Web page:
the public entity that receives public dollars.

The website also is highly critical of Francis Freeman Jr., owner of Million
Air, which became the sole fixed-base operator at the airport after buying
out the fueling operation of CareFlight, for which Gamez had been the

Freeman has filed a series of defamation lawsuits against the website and
Gamez in several states. Recently, the judge hearing the case in Cuyahoga
County, Ohio, granted a summary judgment against Gamez and scheduled a
hearing on July 13 to set damages. Gamez is appealing the ruling.

Lawsuits in five other states are pending the outcome of Freeman's lawsuit
in U.S. District Court in Arizona. Gamez said he expects the Arizona lawsuit
to go to a jury trial in the fall.

"The Yuma Airport Watchdog was conceived as a result of Yuma airport
director Craig Williams attempting to unceremoniously evict Garza Aviation
off the airfield to protect Million Air, a clear violation of ethics and FAA
exclusive use provisions," Gamez said. Since then, he said, the website has
uncovered other evidence of preferential treatment for Million Air.

Williams countered by noting that the airport had gone through a number of
FBOs in the past few years and that Million Air has made a substantial
investment in and commitment to Yuma International Airport.

Garza Aviation has filed a lawsuit against the Airport Authority, claiming
breach of contract. Business owner Gil Garza had been given a discounted
"incubation" rate on his rent to encourage the development of his aircraft
maintenance business. Airport officials, however, said he violated the terms
of his lease and threatened to evict him a year ago when Garza began
providing ground-handling services for a client, services that previously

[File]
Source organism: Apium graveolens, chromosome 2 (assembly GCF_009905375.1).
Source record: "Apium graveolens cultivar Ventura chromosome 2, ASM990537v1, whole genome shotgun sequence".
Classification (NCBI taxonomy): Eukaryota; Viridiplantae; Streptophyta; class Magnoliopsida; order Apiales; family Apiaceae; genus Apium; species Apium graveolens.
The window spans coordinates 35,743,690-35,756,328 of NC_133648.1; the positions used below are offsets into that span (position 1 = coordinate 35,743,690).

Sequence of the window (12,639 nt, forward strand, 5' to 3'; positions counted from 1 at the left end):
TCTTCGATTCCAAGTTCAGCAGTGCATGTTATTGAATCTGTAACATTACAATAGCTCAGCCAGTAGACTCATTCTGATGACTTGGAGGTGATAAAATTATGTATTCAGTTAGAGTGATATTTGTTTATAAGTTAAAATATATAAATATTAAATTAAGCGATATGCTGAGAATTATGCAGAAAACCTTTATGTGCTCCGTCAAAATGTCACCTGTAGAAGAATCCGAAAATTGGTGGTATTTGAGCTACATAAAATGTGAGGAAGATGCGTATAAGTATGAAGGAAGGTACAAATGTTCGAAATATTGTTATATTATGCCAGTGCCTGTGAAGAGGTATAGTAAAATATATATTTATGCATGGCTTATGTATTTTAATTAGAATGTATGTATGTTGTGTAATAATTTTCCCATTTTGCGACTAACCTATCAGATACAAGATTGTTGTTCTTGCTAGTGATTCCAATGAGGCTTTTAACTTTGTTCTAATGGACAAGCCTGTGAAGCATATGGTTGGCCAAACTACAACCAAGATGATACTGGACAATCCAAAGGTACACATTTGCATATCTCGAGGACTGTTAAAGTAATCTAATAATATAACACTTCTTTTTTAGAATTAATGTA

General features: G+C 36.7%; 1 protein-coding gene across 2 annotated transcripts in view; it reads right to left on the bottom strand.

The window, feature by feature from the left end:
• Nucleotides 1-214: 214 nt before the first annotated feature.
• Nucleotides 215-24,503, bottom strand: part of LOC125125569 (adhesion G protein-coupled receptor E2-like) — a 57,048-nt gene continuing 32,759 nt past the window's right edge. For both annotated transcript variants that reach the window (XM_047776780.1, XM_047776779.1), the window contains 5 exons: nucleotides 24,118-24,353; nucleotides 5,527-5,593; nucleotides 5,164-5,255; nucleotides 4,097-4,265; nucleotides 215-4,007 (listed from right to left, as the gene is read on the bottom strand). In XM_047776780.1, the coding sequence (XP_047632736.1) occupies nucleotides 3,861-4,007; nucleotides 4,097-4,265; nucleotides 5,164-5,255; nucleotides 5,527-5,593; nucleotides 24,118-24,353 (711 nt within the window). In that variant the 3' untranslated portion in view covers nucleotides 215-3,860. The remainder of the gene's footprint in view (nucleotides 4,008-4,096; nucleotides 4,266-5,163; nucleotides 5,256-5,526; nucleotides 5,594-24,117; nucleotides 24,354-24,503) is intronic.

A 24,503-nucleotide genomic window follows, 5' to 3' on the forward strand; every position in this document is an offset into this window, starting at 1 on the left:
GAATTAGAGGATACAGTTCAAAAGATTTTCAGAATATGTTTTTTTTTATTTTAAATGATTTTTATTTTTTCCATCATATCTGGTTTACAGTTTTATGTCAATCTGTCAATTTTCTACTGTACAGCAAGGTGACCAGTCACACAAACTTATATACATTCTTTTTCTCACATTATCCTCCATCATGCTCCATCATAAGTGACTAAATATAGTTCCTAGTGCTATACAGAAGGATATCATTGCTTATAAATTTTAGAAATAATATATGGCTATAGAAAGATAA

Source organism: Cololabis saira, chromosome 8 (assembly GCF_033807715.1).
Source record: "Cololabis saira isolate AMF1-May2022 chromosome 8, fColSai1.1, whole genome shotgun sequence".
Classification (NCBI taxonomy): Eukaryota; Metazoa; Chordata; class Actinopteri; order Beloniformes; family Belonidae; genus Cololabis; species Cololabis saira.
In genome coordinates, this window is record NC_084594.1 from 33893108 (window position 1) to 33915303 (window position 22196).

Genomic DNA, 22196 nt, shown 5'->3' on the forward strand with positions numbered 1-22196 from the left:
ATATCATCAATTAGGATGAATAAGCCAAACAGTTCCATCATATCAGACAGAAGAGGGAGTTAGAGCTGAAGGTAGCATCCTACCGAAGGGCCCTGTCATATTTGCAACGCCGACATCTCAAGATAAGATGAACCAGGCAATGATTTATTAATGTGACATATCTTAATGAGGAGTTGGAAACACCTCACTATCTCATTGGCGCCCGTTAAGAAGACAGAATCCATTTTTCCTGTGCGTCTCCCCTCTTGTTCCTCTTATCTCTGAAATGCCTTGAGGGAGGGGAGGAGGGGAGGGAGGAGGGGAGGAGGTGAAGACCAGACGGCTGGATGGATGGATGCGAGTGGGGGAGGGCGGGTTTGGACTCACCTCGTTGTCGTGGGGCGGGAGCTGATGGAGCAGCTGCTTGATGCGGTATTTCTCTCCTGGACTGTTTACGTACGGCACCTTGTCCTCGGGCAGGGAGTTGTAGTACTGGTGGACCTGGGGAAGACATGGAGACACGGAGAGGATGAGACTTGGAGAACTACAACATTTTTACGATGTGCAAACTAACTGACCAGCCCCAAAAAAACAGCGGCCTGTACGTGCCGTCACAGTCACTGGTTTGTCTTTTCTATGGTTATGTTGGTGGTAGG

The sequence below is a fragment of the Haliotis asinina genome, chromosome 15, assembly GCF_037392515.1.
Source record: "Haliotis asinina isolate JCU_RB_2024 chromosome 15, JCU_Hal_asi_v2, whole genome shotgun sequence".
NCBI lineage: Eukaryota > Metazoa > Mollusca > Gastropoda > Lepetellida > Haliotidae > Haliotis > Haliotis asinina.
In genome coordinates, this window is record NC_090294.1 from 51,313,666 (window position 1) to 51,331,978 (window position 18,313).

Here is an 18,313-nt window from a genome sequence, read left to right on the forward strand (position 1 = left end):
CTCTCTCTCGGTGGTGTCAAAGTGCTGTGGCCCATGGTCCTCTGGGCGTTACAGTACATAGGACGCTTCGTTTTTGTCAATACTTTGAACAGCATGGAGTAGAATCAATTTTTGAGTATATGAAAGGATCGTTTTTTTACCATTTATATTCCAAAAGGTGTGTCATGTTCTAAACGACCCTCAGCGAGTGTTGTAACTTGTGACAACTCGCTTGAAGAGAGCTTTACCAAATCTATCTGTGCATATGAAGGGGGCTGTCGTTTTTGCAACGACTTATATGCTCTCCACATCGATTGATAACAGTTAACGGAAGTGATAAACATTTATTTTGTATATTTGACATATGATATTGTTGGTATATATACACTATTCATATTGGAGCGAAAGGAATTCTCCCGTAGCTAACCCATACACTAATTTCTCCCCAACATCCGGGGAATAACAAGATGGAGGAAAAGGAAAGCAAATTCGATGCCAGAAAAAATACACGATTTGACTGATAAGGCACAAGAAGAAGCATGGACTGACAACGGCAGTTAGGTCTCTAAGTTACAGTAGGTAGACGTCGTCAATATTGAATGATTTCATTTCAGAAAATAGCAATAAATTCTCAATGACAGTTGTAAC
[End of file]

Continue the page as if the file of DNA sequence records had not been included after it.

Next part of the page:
had been provided by Million Air as the airport's full-service FBO.

Yuma County Superior Court Judge John Nelson granted an injunction in August
2011, putting the eviction on hold. Since then, there have been a number of
court actions, including denial of a request by the Airport Authority for
dismissal of the case.

A trial for Garza's lawsuit has been scheduled to begin July 17 in Nelson's
courtroom. Yuma County Board of Supervisors is also named as a defendant
because the county leases the airport property to the Airport Authority.

Another lawsuit was brought against the Airport Authority by Tim Berger of
DBT Yuma LLC, doing business as Lux Air, which had been an FBO at the
airport. On Oct. 23, 2009, Lux Air was evicted from the airport by armed
security guards, its assets seized and the locks changed, Berger's lawsuit
states. At the time, Lux Air was behind on its rent. But Lux was always in
arrears, the lawsuit states, "and the Airport Authority always acquiesced to
these late payments."

In his lawsuit, Berger is asking for $9.5 million in lost assets plus
compensation for damages the company suffered through the forfeiture of its
30-year lease. During one court proceeding, his attorney, Daryl Williams,
said he thought the case involved a $20 million liability by the Airport

A status conference for the case has been scheduled for June 11 in Nelson's

Airport officials said they couldn't comment on the two lawsuits because of
the ongoing litigation.